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UK workers in ‘routine’ jobs denied same access to training as ‘higher’ roles

New research has found job quality has been “surprisingly unaffected” by the pandemic but inequalities persist
CPID found job quality was "surprisingly unaffected" by Covid-19 but inequalities persists and could have long-term effects. Image credit: Cherrydeck/Unsplash

Inequality in workplaces is limiting access to skills development and leaving lower-level employees with less support than management throughout the pandemic, a human resources body has warned.

The Chartered Institute of Personnel and Development’s (CIPD) Good Work Index found job quality had been “surprisingly unaffected” by the Covid-19 pandemic though existing inequalities still remain across the UK.

CIPD’s survey of 6,527 workers found marked differences in job quality between occupations. Only 27 per cent of workers in “routine” occupations – including bar staff, labourers and bus drivers – reported being given access to skills development, compared to 67 per cent in “higher” managerial and professional occupations. A third of routine workers said managers were good at seeking views of employees, compared to 55 per cent in higher positions.

It may well be that we are still in the calm before the storm

Mel Green, research adviser at the Chartered Institute of Personnel and Development

But the findings could be “the calm before the storm”, according to Mel Green, research adviser at the CIPD, as reduced access to skills development could hurt job security in the long-term.

Green said: “While the pandemic has had a huge impact on people and business, our data shows that there hasn’t been a dramatic shift in job quality. There are a number of possible reasons for this and it may well be that we are still in the calm before the storm. 

“Employers should not, though, see this as an opportunity to take their foot off the pedal. In fact, our report highlights that there is much work to do to close existing gaps and improve job quality across the board.”  

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Despite a large shift to home working for many and key workers carrying out their roles on the frontline during the pandemic, there was a small decline in the proportion of workers who said work is bad for their physical or mental wellbeing.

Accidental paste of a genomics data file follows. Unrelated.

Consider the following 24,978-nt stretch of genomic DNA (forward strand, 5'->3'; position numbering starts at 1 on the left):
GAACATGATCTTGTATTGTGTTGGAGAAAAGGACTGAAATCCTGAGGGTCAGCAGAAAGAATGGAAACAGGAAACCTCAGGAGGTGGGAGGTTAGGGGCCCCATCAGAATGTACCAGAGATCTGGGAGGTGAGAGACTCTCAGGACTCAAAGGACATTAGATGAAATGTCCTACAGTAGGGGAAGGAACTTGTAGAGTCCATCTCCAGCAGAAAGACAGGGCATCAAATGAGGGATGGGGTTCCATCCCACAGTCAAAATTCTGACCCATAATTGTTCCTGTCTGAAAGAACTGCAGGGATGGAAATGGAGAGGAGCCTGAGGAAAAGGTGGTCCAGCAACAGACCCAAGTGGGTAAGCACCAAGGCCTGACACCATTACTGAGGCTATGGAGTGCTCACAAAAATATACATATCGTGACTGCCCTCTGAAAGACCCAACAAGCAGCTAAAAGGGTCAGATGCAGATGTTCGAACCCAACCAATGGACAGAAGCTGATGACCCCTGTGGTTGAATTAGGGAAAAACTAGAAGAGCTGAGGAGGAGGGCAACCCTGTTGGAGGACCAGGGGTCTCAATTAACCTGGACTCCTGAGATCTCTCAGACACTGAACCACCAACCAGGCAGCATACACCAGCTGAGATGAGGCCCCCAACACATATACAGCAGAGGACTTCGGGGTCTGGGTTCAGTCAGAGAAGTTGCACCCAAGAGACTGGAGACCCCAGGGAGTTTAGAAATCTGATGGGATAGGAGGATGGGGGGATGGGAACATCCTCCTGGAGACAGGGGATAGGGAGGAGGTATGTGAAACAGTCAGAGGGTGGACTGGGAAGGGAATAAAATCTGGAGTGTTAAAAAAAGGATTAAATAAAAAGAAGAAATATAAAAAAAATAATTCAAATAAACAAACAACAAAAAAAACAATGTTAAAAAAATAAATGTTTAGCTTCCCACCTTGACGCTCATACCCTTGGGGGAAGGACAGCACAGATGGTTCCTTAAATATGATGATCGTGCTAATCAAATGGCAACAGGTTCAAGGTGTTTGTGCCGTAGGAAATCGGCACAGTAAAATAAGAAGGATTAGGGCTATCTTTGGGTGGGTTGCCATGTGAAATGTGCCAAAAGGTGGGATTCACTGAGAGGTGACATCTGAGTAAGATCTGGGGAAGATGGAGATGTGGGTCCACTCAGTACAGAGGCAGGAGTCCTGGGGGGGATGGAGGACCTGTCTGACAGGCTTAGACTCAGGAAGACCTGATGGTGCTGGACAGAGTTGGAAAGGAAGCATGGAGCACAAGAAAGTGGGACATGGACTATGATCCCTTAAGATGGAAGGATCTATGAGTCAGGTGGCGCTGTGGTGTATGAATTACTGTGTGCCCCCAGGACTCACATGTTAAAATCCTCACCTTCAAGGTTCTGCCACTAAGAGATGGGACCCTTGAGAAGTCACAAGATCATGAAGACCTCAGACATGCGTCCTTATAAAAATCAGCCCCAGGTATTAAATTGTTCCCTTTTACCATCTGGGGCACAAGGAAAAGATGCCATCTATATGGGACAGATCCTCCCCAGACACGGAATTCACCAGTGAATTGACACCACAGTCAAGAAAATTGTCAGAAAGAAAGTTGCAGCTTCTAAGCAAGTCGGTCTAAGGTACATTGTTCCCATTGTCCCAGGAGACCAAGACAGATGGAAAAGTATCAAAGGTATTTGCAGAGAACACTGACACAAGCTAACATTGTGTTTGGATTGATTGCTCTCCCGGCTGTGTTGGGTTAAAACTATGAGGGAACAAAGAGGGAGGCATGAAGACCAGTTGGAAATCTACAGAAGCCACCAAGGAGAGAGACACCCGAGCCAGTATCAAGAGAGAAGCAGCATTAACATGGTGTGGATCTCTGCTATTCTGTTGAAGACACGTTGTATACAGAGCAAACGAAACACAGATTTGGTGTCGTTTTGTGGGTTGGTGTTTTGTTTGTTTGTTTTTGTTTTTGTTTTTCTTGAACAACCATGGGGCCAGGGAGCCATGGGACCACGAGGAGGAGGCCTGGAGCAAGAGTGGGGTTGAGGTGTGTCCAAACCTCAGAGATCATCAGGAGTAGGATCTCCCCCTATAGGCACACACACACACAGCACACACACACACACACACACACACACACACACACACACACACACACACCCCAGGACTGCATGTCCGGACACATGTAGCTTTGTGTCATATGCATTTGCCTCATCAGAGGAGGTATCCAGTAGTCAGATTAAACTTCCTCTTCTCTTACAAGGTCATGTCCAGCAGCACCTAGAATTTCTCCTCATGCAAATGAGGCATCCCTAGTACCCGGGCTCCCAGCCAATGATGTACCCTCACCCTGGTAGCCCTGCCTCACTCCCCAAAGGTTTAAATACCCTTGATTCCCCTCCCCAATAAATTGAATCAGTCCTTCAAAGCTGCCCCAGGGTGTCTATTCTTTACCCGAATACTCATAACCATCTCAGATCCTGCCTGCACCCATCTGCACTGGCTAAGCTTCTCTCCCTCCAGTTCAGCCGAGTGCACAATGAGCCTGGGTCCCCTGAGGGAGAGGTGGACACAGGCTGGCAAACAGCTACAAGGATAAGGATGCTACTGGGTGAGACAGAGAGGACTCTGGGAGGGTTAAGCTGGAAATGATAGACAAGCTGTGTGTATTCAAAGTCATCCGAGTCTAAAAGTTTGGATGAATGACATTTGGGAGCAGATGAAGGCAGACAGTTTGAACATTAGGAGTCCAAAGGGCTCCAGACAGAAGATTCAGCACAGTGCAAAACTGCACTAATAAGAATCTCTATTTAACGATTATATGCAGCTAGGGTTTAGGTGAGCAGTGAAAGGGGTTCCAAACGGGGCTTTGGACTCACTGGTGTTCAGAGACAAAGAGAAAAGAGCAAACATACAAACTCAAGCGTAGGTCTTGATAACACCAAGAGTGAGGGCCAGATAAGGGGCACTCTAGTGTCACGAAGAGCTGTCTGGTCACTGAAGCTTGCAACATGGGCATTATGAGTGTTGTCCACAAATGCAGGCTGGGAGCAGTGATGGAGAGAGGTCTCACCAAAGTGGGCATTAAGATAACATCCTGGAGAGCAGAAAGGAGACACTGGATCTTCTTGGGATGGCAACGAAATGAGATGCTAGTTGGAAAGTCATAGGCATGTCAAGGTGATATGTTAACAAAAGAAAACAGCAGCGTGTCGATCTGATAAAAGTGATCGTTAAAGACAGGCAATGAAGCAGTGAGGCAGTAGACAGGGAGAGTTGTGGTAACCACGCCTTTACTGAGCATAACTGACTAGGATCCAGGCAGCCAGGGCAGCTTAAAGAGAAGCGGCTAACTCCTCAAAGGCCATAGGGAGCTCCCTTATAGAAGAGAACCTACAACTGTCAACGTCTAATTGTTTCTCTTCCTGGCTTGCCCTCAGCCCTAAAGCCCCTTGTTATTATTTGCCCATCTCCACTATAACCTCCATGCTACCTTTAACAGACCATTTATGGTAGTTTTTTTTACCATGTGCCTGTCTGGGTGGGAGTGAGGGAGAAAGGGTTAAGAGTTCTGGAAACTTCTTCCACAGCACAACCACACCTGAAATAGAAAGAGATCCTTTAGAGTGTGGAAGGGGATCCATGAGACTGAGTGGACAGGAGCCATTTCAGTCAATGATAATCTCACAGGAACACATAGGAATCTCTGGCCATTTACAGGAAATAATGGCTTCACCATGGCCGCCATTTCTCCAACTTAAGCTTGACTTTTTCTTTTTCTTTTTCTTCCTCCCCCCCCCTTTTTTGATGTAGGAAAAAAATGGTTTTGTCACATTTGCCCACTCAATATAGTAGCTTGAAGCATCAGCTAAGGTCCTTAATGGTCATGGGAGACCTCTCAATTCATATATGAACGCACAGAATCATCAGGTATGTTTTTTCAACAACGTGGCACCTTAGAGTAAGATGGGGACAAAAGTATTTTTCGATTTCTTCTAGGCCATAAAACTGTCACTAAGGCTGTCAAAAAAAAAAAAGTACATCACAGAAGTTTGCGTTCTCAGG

There was also a marginal increase in the percentage of workers who said work offers good opportunities for development – up to 52 per cent from 48 per cent in 2020.

Meanwhile 30 per cent of workers reported unmanageable workloads in 2021, down two percentage points on 2020, and one in four workers continued to report a poor work-life balance – the same as before the pandemic.

Furloughed workers surveyed also reported less opportunity to develop skills which CIPD called an area of “particular concern”, warning workers need to boost skills to improve longer-term job security. 

The pandemic also uncovered trade-offs in job quality with home workers enjoying more autonomy than those going into work but reporting higher workloads.

CIPD urged employers to “keep workers’ wellbeing high on the agenda” after the pandemic as well as improving skills development, reviewing flexible working options to tackle work-life balance challenges and monitoring workloads for remote workers and key workers.

Green added: “A strong economic recovery post-pandemic is not just about more jobs, but better jobs too. It may not be realistic to make all jobs great in all ways, but there are several dimensions to job quality and by being more creative with job design and HR practices, employers can and should make work better for everyone.” 

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